Second Marriages Are More Likely to Fail Than First Marriages for This Surprising Reason

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Arizona’s Sarah Carter* had high hopes when she said “I do” the second time around. After a short first marriage, she was a single working mother with two young kids when she married hubby number two. He looked great on paper: A handsome and intelligent engineer, he was fun to be with, especially when they traveled. Sadly, their marriage broke up after eleven years.

Whether divorced or widowed, many brides and grooms, like Carter, see a second marriage as a second chance for happiness. In fact, thanks to pent up post-Covid demand, more couples walked down the aisle in the US last year than in the past 35 years, for a record 2.5 million weddings, according to research firm The Wedding Report. Of those, about 21 percent involved both spouses marrying for the second time.

So, are things better the second time around? Often, they’re not. According to available Census data, the divorce rate for second marriages in the United States is more than 60% compared to the not inconsiderable 50% for first ones.

Second marriages often break up because there are more elements to balance.

So, why doesn’t practice make a more perfect union? Wouldn’t things be better the second time around, after some soul-searching and with the benefit of more experience and maturity?

For all the joys second marriages offer, they come with their own challenges, chief among them the melding of finances and families, along with the ability to communicate honestly about both. Carter’s experience was typical of failed second marriages in that regard. In addition to not contributing to the marriage financially, Husband No. 2 wanted nothing to do with her family and just wanted to be alone with her. “My kids were 12 and 13 but he never made an attempt to blend my kids with his,” she says. "He just didn’t step up to the responsibilities of their joint everyday life." Her experience was not uncommon. According to National Center for Health Statistics data, women who brought children into their second marriages — about 40 percent of them — were more likely to see them fail within a decade.

Even though Carter knew what marriage entailed, she still went into her second marriage with blind spots. “It wasn’t just one thing that made it not work — it was a bunch of different things — but the lack of communication ahead of time certainly didn’t help,” she says. “I think you have to talk about things first, like finances, who’s going to pay the bills and how you are going to support yourselves. I never talked about money beforehand.”

In Jenny Matthews’s* 12-year second marriage, her husband contributed equally to household expenses and they were able to manage life with four kids and two ex-spouses. What the California mom didn’t realize until a year or so into the marriage was that her second husband was bipolar; things were great in the beginning because he was on his meds and in therapy, she explains. But when he stopped both, he insisted they get a divorce. Matthews loved him and would have stayed in the marriage but felt she couldn’t communicate honestly with him. “When things were good with him, I didn’t want to rock the boat,” she explains, “but when things weren’t I didn’t want to add to his troubles.” When he stopped therapy and meds, she felt she had no choice but to leave.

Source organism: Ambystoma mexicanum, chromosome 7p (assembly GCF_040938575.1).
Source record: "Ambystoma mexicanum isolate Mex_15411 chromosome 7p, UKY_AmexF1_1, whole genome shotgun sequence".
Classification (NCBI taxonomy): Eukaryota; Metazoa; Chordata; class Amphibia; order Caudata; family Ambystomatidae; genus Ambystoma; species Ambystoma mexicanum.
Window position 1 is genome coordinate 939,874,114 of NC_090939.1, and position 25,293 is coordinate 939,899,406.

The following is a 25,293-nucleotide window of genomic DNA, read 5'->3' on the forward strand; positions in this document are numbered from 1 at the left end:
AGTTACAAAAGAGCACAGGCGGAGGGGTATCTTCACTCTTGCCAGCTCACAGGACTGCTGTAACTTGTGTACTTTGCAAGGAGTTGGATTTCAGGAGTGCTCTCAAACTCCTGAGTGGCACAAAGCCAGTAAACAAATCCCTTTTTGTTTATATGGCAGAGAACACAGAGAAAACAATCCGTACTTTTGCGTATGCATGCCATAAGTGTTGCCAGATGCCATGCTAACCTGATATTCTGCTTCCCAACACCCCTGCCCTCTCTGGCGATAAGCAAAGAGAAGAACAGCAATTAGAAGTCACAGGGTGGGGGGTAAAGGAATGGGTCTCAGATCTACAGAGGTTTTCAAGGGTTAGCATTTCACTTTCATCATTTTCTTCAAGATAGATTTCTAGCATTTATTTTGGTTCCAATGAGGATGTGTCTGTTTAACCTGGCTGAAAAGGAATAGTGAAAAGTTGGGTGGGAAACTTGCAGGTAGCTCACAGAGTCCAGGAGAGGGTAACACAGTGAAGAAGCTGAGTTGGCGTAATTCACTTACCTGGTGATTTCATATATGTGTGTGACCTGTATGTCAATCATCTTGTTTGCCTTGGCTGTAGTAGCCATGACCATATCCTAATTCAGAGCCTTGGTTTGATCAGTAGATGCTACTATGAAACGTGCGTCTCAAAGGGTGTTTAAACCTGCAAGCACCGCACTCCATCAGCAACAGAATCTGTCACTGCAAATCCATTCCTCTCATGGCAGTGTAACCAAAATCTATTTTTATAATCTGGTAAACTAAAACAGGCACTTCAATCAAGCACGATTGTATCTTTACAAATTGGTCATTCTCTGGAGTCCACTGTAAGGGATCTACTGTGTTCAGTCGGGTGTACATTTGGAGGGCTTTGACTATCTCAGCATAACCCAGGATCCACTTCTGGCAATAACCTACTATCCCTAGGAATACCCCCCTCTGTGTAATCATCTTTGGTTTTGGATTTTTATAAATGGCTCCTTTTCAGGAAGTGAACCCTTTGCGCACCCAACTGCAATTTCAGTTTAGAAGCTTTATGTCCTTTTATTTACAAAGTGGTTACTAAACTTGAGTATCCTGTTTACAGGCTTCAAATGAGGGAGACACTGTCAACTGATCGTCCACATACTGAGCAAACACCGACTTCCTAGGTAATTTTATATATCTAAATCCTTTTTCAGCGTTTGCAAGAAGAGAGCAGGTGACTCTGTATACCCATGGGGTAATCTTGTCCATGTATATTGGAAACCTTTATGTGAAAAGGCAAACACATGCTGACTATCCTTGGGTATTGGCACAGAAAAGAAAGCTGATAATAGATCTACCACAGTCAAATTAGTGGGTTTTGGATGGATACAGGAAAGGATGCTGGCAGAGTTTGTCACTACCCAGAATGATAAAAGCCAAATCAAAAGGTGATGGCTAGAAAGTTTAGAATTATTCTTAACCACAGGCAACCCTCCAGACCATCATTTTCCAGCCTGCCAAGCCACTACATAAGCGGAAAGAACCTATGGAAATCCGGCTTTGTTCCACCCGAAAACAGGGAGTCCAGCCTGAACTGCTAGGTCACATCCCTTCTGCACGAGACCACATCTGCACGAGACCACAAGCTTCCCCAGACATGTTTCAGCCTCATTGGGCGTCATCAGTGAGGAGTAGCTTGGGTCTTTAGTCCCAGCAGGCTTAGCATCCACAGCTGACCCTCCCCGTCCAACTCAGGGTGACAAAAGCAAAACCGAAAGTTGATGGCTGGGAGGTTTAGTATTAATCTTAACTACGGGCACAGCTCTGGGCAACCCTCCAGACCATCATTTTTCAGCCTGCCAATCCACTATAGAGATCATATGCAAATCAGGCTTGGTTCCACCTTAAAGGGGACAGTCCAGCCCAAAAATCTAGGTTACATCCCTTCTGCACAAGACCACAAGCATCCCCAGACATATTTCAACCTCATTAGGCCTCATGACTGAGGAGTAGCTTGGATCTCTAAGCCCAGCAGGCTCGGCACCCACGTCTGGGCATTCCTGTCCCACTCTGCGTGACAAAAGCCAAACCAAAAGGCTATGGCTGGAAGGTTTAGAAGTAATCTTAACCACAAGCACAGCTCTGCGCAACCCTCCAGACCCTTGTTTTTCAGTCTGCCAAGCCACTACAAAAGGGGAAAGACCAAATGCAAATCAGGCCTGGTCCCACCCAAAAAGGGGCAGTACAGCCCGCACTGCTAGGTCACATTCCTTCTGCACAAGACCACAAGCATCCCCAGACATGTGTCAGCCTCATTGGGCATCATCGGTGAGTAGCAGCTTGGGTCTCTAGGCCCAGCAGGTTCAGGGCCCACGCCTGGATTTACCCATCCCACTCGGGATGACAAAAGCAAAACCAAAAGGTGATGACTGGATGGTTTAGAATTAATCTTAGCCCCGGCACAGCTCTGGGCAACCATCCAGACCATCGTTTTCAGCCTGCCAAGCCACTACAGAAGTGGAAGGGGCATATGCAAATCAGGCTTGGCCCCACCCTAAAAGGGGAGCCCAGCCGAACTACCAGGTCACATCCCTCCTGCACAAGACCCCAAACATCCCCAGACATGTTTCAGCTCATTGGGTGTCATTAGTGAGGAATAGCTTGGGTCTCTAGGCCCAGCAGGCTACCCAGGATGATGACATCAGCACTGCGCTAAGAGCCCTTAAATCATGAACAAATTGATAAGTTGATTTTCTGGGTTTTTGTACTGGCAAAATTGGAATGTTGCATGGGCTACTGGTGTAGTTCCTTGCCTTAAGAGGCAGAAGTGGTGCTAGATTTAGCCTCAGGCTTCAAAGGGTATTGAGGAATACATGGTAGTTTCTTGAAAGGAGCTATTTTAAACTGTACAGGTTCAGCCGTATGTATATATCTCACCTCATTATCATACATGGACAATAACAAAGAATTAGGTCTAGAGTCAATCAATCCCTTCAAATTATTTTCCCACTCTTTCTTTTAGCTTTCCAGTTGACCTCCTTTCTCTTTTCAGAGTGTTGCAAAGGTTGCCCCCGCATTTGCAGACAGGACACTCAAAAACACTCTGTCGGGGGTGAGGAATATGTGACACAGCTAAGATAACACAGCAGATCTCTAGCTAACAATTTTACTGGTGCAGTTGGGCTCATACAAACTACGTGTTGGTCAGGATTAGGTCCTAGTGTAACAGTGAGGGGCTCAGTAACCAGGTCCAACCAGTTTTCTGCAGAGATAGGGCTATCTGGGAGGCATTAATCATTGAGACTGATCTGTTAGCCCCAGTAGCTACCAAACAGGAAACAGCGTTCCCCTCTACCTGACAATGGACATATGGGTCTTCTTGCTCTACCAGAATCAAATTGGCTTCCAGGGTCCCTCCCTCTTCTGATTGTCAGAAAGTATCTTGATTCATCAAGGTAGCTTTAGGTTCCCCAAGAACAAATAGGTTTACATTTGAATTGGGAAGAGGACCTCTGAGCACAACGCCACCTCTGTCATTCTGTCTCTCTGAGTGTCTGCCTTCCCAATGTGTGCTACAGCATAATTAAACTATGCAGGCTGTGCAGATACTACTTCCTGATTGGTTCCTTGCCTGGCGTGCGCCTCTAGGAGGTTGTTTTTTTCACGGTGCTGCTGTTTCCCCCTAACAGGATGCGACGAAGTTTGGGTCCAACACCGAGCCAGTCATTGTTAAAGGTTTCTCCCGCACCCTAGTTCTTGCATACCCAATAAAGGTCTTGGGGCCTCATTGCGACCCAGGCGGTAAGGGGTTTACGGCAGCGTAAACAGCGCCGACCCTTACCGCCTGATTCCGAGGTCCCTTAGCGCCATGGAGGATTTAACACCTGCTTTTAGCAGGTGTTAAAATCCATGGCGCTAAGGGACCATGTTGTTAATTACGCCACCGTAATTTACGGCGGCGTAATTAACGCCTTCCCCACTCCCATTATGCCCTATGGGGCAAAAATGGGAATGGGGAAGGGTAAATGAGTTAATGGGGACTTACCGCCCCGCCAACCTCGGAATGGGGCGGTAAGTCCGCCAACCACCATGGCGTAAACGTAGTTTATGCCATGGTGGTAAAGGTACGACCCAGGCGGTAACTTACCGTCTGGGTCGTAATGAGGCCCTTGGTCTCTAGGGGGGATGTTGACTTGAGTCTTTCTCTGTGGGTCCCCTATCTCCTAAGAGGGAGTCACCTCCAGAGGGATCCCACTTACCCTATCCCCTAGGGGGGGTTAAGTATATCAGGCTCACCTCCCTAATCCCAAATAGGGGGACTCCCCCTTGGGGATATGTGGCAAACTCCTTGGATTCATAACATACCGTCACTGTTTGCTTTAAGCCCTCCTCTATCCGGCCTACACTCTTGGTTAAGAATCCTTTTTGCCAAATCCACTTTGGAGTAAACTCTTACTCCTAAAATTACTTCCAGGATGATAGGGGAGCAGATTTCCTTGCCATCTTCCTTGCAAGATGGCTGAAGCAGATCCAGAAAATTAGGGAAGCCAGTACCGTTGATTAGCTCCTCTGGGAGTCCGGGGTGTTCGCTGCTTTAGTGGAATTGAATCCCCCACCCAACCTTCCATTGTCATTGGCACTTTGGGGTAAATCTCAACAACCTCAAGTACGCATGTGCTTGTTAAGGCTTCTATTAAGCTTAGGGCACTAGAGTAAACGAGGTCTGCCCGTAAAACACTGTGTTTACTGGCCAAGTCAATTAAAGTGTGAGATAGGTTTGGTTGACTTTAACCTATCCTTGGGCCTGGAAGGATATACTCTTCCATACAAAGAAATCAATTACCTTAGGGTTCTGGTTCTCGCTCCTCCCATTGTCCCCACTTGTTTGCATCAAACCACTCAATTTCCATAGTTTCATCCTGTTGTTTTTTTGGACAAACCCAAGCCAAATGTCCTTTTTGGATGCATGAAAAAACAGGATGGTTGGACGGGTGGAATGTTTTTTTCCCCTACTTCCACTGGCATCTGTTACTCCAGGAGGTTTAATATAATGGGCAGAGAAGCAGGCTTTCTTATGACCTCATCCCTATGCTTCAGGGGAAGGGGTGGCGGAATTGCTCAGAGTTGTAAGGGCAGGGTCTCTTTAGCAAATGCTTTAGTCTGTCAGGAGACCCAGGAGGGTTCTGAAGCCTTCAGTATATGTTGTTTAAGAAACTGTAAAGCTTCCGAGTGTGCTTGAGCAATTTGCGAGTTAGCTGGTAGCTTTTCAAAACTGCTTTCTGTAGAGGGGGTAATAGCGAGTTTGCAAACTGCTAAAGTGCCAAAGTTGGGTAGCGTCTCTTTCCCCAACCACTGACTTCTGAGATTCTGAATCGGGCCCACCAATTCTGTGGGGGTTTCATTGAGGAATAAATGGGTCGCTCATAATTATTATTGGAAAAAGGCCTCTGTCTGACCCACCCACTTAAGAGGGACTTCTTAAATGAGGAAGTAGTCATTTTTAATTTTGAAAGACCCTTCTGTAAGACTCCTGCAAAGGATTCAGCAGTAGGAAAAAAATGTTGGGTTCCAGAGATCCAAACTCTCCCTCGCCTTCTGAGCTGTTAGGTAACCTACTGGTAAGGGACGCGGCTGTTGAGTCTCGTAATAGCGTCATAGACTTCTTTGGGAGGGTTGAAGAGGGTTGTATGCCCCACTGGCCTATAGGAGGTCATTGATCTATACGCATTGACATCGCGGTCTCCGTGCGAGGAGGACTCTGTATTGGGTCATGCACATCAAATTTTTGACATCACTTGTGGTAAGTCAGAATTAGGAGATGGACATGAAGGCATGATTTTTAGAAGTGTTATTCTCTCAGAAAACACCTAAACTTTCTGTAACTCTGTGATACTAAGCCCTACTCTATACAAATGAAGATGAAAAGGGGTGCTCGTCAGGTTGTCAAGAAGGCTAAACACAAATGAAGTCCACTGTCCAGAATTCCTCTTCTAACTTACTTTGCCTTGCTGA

After marriage number two broke up, Matthews went to see a therapist in the hopes of not repeating the same mistakes with a future number three. “Part of what I learned, as silly as it seems, is that you need to make an exhaustive list of what is most important to you in a partner,” she says. “Then pare it down to your top five attributes and don’t settle for anyone who doesn’t have them all.” Number one on her list is communication or “having the ability to say what’s on your mind and knowing that a partner will embrace that honesty with an open mind.”

Some people carry issues from their first marriages into their second.

After a brief first marriage — full of lots of love, she says, but also many arguments and zero conflict-resolution skills — clinical psychologist Dr. Cheryl Fraser of British Columbia, Canada realized that good intentions and vows you mean in the moment weren’t enough to take a marriage the distance if you don’t have the necessary self-awareness and interpersonal skills. “We should sue Walt Disney with its ‘happy ever after’ myth,” she says. “It doesn’t mean that we can’t be happy ever after but rather that happiness has to be created.”

The second time around Dr. Fraser looked for — and found — someone with more maturity “who could weather the storms and not run away from conflict.” She also let go of the popular assumption that if it was the right person, everything would be easy. “Marriage can be hard work,” she says. “It doesn’t mean you’re in the wrong relationship.” We all marry the wrong person if we expect them to make us happy all the time, she says, because no one can live up to the subconscious template of the ideal partner, especially when real-world issues like paying alimony and dealing with exes and kids come up.

Holly Davis, a matrimonial lawyer in Austin, TX who is in a happy second marriage, has seen these relationships from both sides of the conference table. So why does she think the failure rate is higher the second time around? “I think people are not doing the work they need to do between the first and second marriage in order not to carry the same mistakes with them into the second,” says Davis. Like Fraser, she believes that people aren’t taking responsibility for their role in the failure of the first. “It’s all the ex-spouse’s fault, so many people think. But marriage is the work of two people and so your breakup has to do with you, too.” People also aren’t identifying what they want very well, she adds, unlike Matthews with her “top five” above.